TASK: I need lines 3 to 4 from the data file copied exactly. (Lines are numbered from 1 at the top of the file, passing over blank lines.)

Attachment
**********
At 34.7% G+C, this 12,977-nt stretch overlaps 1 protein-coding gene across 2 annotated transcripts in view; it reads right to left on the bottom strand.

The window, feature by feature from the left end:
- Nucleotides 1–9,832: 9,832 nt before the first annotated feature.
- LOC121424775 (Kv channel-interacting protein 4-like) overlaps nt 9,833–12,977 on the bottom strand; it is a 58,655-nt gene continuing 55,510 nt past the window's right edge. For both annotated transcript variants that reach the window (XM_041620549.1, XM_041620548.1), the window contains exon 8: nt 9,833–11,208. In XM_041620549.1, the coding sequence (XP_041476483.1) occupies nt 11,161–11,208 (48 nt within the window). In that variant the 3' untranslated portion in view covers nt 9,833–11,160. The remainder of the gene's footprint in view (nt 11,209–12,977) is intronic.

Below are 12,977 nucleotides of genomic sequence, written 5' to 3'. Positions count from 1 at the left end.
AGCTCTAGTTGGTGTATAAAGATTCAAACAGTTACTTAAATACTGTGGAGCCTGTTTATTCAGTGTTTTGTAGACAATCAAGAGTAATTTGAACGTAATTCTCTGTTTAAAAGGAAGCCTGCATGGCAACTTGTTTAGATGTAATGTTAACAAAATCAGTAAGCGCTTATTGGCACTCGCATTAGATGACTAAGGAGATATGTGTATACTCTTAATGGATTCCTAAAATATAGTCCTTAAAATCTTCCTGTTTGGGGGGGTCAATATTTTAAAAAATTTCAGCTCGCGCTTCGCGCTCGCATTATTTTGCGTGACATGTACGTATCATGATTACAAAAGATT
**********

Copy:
- Nucleotides 1–9,832: 9,832 nt before the first annotated feature.
- LOC121424775 (Kv channel-interacting protein 4-like) overlaps nt 9,833–12,977 on the bottom strand; it is a 58,655-nt gene continuing 55,510 nt past the window's right edge. For both annotated transcript variants that reach the window (XM_041620549.1, XM_041620548.1), the window contains exon 8: nt 9,833–11,208. In XM_041620549.1, the coding sequence (XP_041476483.1) occupies nt 11,161–11,208 (48 nt within the window). In that variant the 3' untranslated portion in view covers nt 9,833–11,160. The remainder of the gene's footprint in view (nt 11,209–12,977) is intronic.